As we waited literally hours for our simple dinner orders to be prepared and served, we were offered the excuse that the problems were a result of our having a table of ten. On the face of it, that may sound reasonable, but, upon further thought, why is a table of ten any different than the two tables of four and one of two that came, were seated, ate, and left during the time in which we waited for that same waitress to bring our food? Upon that examination, the excuse rings hollow. Now, I understand that timing can sometimes be an issue with a kitchen. However, hot soup is supposed to be served with adequate time for its consumption followed by a cold salad - again, with adequate time for its consumption followed by the entrée and maybe dessert. The timing between the dishes must be long enough for them to be consumed, but not so long that there is an inordinate wait between your soup, salad, and main dish.

Beyond the difficulty of waiting for our food for a period of time which would have been sufficient to grow the salad lettuce and harvest the french fry potatoes was the service assistant who was in charge of transporting the meals from the kitchen to our table. If I had any doubts about whether or not it is possible for someone to serve a dish with disdain, they were squelched that night. In addition to this individual’s lacking enthusiasm was the response of “Oh, I don’t do that” to the request by one of our number for a drink refill. I was left unsure of whether the waitperson was incapable of the task of handling a water pitcher, unwilling to do so, or simply didn’t care. The consensus was that there was a lack of concern which brings me to my point.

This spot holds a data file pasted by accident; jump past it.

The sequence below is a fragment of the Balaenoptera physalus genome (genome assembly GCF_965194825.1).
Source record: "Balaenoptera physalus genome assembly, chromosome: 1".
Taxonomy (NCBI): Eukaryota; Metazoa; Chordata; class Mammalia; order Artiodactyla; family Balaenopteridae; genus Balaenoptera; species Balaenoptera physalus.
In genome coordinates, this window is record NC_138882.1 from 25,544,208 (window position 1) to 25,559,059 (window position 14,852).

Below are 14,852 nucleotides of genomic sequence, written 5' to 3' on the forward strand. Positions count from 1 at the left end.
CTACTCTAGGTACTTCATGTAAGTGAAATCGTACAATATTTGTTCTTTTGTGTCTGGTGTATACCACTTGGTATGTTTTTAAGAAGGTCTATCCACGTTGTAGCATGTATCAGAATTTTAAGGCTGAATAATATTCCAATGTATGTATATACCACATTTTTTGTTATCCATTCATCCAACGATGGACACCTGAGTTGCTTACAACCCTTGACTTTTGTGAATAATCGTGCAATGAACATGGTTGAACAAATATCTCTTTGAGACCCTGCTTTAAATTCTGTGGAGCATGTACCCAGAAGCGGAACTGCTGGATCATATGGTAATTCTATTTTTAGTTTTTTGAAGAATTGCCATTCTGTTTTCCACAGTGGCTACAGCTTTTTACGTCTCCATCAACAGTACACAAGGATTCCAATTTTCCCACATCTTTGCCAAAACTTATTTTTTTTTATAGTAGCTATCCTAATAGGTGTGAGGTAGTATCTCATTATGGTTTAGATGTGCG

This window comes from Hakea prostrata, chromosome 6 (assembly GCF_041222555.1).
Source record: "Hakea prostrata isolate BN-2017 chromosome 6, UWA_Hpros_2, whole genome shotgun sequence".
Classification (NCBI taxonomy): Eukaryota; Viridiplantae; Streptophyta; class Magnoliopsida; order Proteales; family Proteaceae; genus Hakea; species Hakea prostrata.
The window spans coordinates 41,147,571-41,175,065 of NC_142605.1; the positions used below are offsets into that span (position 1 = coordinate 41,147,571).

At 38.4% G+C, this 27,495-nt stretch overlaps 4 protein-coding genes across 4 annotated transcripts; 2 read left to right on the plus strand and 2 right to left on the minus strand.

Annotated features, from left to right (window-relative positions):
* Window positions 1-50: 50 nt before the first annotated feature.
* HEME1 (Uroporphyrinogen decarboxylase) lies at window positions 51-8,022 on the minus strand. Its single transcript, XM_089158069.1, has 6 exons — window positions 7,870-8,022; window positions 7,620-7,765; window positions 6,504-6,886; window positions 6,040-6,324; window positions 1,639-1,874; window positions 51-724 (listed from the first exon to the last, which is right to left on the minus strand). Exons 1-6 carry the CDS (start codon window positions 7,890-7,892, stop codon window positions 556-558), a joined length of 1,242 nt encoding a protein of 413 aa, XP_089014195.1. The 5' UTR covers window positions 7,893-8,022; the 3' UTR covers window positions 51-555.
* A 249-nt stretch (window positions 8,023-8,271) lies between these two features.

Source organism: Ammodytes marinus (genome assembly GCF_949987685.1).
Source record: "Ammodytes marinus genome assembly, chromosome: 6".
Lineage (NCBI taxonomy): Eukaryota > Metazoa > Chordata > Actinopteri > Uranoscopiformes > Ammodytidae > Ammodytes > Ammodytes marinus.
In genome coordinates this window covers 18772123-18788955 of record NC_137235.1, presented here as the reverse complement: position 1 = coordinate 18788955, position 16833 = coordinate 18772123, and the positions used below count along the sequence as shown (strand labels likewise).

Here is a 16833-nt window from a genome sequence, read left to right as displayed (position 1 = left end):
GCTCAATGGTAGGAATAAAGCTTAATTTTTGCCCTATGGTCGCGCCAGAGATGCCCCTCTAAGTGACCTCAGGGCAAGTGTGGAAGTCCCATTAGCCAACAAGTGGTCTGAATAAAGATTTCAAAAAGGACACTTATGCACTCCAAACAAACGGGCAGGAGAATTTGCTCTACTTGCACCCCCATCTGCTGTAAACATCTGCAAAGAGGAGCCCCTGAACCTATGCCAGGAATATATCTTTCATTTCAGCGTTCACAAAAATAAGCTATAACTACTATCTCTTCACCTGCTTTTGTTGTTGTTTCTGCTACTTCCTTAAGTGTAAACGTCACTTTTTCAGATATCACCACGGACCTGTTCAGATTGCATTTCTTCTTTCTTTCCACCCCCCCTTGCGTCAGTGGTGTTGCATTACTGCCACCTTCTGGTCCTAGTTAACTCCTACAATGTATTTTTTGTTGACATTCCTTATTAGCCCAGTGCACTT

The restaurant business is a very difficult business. It is one which survives on reputation and consistency in meeting the expectations that come with that reputation. One poor review is capable of destroying a restaurant and, yet, even with glowing reviews, there is an ongoing need to maintain that standard. It is a difficult task and sometimes a thankless one, but regardless of whether we as the customers give proper thanks to those who wait upon us in restaurants through our gratuities, the level of the service provided should never be diminished. Had I been at this Lakewood eatery for the purposes of reviewing it, while I would have given the food a good review, the service which we experienced would have been such as to force me to recommend to my readers that they not frequent the establishment.

Perhaps it was an “off” night, perhaps it was the crowd of “speed-daters,” but for whatever reason, even though I enjoy the restaurant and go there a number of times a year, I, frankly, was put off enough that any return trip will be significantly delayed. There are too many restaurants offering food in the same vein with service that excels for us to accept less.

I would love to hear from my readers as to their pet peeves, concerns, and issues with restaurants which they have visited and, depending on the response on the Observation Deck, there might be forthcoming columns addressing the issues you have raised.
Read More on Chef Geoff
Volume 3, Issue 11, Posted 3:44 PM, 05.21.2007